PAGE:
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Friday, May. 24, 2019
Adanac Ski Club surging forward
by Randy Pascal

It was a dozen years ago, this past December, that the Adanac Ski Hill was re-opened following a few seasons of remaining silent and stagnant. The efforts, at that time, were driven largely by a recreational component of ski and alpine sport enthusiasts, with Adanac Ski Patrol, the Adanac Citizens’ Committee and Friends of Adanac among those leading the charge.

Sure, if things went well, it was inevitable that the momentum would also mount on the more competitive side of the sport. Few, however, likely envisioned it happening quite this quickly.

“When the hill re-opened, there was a really keen, very involved group of parents that re-started the Adanac Ski Club,” noted current club vice-president Joel Montgomery. “It was really small, maybe 20 to 30 kids. Those parents remembered having done it (alpine racing) as kids and wanted to bring that same experience back for their own kids.”

Fast forward to January of 2018 and the signs of growth are difficult to miss. Nearly ninety young racers will don the colours of the ASC this winter, competing either across the north, as part of the NOD circuit, or further to the south in the more advanced Ontario Cup events.

After spending the past three years working diligently as a club coach, Montgomery is thrilled to see the influx of new, young teaching talent ready to step into his shoes, allowing the 42 year old father of two to focus moreso on his administrative duties with the group. “I’m filling in as a coach, when needed,” he said.

Like so many others that remain involved, Montgomery harkens back to countless wonderful memories from his youth. “Back in the day, it was called Nancy Greene racing,” he recalled. “In those days, the racing circuit was Capreol, Lively, Levack, Adanac – you would race all of the local hills.”

“I did that for a number of years, left it for a while and did a lot of recreational skiing through high school and university. I came back to it, now that I have two young boys. I got out with them, got some new skis and am having a really good time.”

The enjoyment would lead Montgomery to offer his services, amassing the accreditation needed to guide newcomers through their early stages with the sport. “Coaching is a mix of a lot of different things,” he acknowledged. “It’s half parent, especially with the younger kids. Managing that group is half the battle. If you can do that well, keep them on the hill, keep them skiing, then you’re off to a great start.”

And while many an adult can recollect having been exposed to at least one basic ski lesson in his or her life, the experience is substantially different when one is talking about racing. “There is a lot more emphasis on technique, even just between racing and instructing,” stated Montgomery.

“You have to make sure you are on the ball so that you’re demonstrating the right skills for the racers. Recreational skiing is fun, but when you’ve got a bunch of kids watching you and you’re training them, there’s a real enjoyment out of being able to grow the younger kids.”

Serving as a member of the board for the first time this year, Elizabeth Taillefer has seen first-hand the effects that good coaching can have on a young athlete. “In the year that my daughter (Ada – age seven) has skied, it’s been absolutely amazing to see the difference,” said the new Events and Marketing co-ordinator.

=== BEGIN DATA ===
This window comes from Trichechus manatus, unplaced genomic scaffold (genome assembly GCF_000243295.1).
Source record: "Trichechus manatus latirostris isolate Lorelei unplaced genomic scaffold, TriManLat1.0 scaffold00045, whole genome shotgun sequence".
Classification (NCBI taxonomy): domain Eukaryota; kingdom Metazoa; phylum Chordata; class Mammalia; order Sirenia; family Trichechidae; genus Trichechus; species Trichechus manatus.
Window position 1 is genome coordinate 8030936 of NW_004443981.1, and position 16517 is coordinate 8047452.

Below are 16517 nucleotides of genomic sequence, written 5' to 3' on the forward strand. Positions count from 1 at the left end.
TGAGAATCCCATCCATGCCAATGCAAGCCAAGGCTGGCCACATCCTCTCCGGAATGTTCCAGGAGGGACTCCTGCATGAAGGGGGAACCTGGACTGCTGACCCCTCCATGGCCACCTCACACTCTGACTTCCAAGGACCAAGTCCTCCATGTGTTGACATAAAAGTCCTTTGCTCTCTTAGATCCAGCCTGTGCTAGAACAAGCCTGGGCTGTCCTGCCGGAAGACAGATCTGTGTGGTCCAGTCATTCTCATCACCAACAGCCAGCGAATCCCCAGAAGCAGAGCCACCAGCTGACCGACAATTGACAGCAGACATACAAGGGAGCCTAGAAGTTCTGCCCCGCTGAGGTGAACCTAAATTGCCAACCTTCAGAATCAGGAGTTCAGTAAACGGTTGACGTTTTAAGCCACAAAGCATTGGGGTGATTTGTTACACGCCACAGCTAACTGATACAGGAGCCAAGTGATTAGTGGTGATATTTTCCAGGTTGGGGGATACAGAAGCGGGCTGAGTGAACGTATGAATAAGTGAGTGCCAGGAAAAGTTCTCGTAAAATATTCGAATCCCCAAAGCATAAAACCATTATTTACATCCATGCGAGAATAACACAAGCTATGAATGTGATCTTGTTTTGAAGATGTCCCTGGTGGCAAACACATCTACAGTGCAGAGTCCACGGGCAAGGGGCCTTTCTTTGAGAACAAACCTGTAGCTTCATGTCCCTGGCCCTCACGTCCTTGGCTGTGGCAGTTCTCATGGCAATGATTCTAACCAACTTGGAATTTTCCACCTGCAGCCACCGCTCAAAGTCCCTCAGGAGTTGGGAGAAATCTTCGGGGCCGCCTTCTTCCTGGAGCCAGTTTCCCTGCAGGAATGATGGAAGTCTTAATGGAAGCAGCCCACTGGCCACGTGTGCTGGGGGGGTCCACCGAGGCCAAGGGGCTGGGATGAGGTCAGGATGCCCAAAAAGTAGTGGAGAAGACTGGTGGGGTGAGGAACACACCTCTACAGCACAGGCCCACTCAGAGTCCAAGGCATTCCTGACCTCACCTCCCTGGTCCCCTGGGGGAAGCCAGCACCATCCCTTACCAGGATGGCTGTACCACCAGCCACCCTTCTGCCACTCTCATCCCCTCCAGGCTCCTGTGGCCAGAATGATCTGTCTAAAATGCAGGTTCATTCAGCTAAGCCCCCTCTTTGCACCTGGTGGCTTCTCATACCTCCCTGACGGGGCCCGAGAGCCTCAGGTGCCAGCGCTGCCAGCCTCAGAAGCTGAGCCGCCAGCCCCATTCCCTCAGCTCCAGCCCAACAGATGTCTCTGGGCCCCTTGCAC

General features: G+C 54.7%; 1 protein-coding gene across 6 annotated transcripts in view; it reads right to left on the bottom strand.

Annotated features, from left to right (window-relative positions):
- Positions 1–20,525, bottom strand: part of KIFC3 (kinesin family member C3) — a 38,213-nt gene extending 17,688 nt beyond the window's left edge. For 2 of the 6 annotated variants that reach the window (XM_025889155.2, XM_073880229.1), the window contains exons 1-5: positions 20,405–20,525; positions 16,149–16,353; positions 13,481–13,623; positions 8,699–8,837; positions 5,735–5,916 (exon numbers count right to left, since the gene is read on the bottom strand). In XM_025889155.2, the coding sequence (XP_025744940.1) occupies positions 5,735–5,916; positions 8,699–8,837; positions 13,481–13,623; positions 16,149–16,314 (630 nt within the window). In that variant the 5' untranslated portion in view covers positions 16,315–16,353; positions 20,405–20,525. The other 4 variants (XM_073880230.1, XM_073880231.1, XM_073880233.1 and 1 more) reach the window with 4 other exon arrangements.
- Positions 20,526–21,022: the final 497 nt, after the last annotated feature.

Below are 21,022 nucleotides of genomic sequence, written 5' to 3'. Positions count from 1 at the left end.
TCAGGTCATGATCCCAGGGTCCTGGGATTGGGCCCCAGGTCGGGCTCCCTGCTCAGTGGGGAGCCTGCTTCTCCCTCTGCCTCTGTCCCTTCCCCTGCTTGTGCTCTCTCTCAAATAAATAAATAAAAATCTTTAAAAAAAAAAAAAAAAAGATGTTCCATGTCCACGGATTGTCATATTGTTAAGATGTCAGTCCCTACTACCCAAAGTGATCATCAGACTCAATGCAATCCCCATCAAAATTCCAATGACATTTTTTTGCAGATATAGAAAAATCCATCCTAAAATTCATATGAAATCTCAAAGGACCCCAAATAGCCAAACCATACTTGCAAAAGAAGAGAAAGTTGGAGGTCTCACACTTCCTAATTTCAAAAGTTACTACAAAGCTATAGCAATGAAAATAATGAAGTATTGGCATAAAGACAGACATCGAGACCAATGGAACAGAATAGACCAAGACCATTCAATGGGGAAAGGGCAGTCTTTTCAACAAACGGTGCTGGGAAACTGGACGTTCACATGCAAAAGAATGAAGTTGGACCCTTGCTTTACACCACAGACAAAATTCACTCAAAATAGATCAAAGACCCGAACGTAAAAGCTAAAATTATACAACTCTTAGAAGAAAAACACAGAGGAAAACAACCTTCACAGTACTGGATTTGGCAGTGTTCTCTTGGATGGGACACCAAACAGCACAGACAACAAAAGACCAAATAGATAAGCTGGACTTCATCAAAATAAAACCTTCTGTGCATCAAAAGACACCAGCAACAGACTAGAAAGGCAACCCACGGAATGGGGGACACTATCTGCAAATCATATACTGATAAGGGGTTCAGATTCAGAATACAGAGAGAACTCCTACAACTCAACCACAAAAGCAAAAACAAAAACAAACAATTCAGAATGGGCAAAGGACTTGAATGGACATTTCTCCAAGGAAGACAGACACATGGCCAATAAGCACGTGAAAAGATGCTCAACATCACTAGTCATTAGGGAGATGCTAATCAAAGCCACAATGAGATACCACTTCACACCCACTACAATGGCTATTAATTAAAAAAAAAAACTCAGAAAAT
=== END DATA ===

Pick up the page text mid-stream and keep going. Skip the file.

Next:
“When she first started, she could hardly keep up, she could barely ski. Now she’s coming around those gates and really enjoying it. All she can talk about on the ride home from the hill is when she gets to ski again.”

In that sense, Montgomery is extremely thankful for the sudden explosion of interest in the coaching ranks. “We’ve got a healthy mix,” he said. “About half of our coaches are former racers, younger coaches in their twenties, and the other half are parents, pretty capable skiers who get qualified in the basics.”

“Our strategy with our groups is that we like to pair up one of the younger former racers, who is really good with technique and can demonstrate skills well, with one of the parents who can help manage the group, help control the class environment.”

“We had six to eight coaches five years ago – now we’re at more than twenty.” In fact, the progress in this area is a function of both higher quantity and quality. “What’s exciting this year is that we’ve had four of our coaches newly acquire their “Development Level” status,” added ASC past-president and lead coach Cameron Crawford, who works very closely with the only High Performance coach in this area, Dave Hunt.

“It’s a seven full day coaching course that you take. Having these four new Development coaches to add to the two we already have goes a long way to being able to raise the level of all of the kids in our program,” stated Crawford.

Capping off this wave of positivity is some encouraging news in terms of the venue itself, with the City opting to increase their investment in line with the success that Adanac Ski Hill has enjoyed in recent years.

“The new quad lift is in at Adanac,” said Montgomery. “The new chair lift will now move 50 people in the time it used to take to move 20 people. We have way more capacity getting people up the hill, getting more runs in for the skiers. It’s been a huge advantage.”

The group will officially open their competitive race schedule on the weekend of January 19th to the 21st, with a handful of the athletes heading to Mattawa, taking to the slopes with competitors from across Northern Ontario.

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